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The GDPR has effectively rewritten the Data Protection Directive, the mainstay of current data protection regime. From May 2018, the GDPR will have a significant effect on your responsibilities when storing data and the uses you can put data to. All businesses are affected, particularly where they use customer details for marketing purposes or exchange them with other businesses in any way. Failure to get this right can result in fines, or worse.
In this the tenth of our series covering this significant change to the law, we look in more detail at some recent fines from the ICO
Nuisance calls to TPS Subscribers
Two firms in West Yorkshire have been fined by the Information Commissioner’s Office (ICO) for calling people registered with the Telephone Preference Service (TPS).
Bradford-based Energy Saving Centre Ltd, which offers services such as replacement windows and doors and guttering, made seven million calls over a seven-month period without screening them against the TPS register. The ICO has fined the firm £250,000 because at least 34,000 of these calls were made to TPS subscribers.
In a separate case, Alex Goldthorpe, trading as Approved Green Energy Solutions, was fined £150,000 for making over 300,000 calls to TPS subscribers between April and July 2017.
It is against the law to call someone registered with the TPS unless that person has given their consent to receive calls from that company.
When commenting on the fines the ICO stated
“We are committed to taking strong action against firms calling people registered with the TPS, as these fines show.”
As an indication of the degree of seriousness of this issue these fines are 20 times the fine presented to Honda for marketing without permission. No contact should be made to customer who have withdrawn their permission for marketing calls. As a minimum all motor dealers should be screening their calls against the TPS and should also check their own records to see if they have ben approached directly.
Royal Mail Group Ltd has been fined £12,000 by the Information Commissioner’s Office (ICO) after sending more than 300,000 nuisance emails.
In July 2017, the company sent emails to 327,014 people who had already opted out of receiving direct marketing. The emails outlined a price drop for parcels, but the company did not have the recipients’ consent to send them, and so broke the law.
The ICO launched an investigation after receiving a complaint from a member of the public, who had received a marketing email from Royal Mail despite having opted out.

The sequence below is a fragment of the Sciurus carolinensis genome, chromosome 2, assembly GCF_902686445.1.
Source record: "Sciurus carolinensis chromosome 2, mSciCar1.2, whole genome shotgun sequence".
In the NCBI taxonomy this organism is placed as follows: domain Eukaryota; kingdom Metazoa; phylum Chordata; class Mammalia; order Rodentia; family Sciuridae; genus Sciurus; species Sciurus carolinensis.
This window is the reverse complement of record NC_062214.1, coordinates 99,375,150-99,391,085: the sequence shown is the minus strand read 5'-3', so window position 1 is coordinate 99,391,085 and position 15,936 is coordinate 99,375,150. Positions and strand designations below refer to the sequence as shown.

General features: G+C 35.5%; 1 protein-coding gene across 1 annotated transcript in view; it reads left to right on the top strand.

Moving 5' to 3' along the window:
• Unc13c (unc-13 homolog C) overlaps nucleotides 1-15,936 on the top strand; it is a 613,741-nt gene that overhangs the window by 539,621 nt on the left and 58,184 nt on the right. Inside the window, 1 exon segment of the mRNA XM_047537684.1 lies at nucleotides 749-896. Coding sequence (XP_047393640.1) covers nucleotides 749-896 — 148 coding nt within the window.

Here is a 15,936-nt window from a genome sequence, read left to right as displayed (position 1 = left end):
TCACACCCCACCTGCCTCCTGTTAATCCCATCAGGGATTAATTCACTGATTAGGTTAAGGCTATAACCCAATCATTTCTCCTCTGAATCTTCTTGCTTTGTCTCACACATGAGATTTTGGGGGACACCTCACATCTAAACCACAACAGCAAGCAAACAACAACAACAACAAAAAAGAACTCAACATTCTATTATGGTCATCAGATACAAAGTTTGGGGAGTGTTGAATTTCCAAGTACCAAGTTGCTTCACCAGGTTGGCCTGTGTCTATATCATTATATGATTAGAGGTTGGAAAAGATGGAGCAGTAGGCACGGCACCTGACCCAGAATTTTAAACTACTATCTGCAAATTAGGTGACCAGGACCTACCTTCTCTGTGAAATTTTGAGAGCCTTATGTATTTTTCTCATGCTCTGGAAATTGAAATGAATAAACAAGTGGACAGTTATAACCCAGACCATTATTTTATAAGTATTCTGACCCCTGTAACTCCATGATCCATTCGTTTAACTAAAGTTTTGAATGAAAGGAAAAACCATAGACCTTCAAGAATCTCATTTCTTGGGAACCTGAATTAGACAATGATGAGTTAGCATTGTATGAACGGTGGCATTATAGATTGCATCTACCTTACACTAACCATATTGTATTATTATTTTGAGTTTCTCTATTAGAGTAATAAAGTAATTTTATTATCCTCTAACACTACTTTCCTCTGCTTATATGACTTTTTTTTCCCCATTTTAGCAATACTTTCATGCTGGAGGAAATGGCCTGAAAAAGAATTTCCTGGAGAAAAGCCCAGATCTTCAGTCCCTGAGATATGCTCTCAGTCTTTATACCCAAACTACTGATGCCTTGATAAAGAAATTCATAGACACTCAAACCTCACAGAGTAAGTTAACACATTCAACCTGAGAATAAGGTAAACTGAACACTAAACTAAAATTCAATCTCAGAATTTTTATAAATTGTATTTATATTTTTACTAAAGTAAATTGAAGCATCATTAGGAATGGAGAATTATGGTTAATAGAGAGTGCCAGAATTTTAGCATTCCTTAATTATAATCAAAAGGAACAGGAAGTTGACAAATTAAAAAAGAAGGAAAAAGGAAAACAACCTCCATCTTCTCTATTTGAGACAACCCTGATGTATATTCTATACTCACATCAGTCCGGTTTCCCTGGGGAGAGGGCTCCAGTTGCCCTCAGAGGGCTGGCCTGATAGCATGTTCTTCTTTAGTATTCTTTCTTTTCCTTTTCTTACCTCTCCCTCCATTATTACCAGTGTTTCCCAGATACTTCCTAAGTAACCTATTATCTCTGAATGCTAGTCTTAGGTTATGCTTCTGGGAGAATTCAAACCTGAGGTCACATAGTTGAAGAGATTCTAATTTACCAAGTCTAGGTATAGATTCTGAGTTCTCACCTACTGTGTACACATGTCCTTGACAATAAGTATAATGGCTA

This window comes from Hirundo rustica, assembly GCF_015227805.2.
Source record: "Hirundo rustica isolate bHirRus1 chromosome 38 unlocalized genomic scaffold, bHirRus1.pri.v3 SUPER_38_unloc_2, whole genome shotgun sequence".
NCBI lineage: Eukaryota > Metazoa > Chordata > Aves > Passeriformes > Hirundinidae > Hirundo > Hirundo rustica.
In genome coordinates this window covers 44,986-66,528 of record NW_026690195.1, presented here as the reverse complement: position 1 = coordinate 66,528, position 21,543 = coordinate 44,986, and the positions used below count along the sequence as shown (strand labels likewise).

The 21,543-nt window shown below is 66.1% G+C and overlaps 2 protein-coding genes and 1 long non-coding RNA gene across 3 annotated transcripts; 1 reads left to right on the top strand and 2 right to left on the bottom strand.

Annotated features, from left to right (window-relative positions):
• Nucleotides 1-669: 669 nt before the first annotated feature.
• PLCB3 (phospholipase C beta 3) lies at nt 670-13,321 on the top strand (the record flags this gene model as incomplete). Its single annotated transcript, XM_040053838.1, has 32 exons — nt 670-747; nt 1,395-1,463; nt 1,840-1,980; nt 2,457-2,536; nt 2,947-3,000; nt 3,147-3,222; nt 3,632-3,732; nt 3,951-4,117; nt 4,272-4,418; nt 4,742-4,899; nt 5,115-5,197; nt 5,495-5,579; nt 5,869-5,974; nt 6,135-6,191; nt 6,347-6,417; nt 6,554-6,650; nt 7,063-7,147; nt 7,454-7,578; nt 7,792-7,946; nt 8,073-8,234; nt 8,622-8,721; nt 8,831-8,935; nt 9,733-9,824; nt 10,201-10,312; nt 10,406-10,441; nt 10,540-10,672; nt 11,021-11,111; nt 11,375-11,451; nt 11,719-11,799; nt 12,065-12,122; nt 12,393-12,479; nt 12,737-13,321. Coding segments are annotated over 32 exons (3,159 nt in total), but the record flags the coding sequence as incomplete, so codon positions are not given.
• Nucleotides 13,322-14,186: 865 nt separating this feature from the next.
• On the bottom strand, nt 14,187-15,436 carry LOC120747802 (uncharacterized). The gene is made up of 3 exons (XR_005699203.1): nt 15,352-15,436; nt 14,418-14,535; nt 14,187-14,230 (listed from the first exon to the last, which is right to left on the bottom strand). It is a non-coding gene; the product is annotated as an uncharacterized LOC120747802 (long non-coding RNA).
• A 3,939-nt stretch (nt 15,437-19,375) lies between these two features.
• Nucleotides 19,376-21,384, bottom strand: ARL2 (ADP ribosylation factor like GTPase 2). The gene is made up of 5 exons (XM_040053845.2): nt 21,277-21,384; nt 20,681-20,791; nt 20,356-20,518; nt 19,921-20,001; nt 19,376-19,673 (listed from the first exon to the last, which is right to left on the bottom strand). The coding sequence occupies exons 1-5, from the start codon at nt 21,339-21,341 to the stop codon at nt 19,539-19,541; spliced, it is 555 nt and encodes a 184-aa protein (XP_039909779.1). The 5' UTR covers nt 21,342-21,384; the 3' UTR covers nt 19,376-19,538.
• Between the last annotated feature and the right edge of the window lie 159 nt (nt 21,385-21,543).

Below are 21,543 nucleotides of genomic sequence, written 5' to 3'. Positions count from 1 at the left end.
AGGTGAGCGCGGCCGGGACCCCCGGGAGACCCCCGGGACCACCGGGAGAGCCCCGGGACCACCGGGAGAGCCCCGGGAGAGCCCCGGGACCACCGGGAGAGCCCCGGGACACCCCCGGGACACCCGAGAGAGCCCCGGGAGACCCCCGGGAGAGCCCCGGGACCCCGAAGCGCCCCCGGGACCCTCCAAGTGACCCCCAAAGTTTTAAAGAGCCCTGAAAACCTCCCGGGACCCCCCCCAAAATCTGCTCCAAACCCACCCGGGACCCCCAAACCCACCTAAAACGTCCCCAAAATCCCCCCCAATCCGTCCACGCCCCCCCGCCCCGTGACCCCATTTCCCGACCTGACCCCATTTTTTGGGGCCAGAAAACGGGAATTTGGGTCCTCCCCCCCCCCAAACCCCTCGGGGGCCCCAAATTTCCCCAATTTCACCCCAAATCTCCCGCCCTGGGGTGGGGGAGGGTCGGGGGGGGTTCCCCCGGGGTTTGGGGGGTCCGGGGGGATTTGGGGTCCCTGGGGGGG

During the investigation, Royal Mail claimed the emails were a service rather than marketing; informing customers of a price drop.
The Commissioner found that the emails sent constituted marketing and not simply a service message, therefore breaching regulation 22 of the Privacy and Electronic Communications Regulations (PECR).
Whilst it is clear that the ICO will take a broad view of marketing without consent, what is more interesting is that when compared with Nuisance calls to TPS Subscribers above the ICO clearly fines at a much lower level. Whilst members should never send marketing information unless they can establish a clear lawful ground for doing so, where there is any uncertainty at all email marketing will carry a reduced risk
GDPR Is Coming
Lastly as you are all aware the GDPR will be in force from 25 May 2018 and the ICO have started its final push for public awareness. If you have not already you should review their website at https://ico.org.uk/
The ICO have compiled particular guidance for businesses with 10 or fewer employees which can be found at https://ico.org.uk/about-the-ico/news-and-events/news-and-blogs/2018/03/making-data-protection-your-business-campaign-launched-to-help-micro-businesses-prepare-for-the-new-data-protection-law/
The above is a very broad overview of one aspect of the GDPR. The legislation and guidance is still developing in the weeks and months in the run up to their implementation. This advice is general in nature and we will endeavor to keep you informed through regular articles and case studies.
Remember, as an RMI member you have access to the RMI legal advice line, as well as a number of industry experts for your assistance. Should you require further information in respect of the article above, contact the legal advice line at any stage for advice and assistance as appropriate.
Motor Industry Legal Services
Motor Industry Legal Services (MILS Solicitors) provides fully comprehensive legal advice and representation to UK motor retailers for one annual fee. It is the only law firm in the UK which specialises in motor law and motor trade law. MILS currently advises over 1,000 individual businesses within the sector as well as the Retail Motor Industry Federation (RMI) and its members.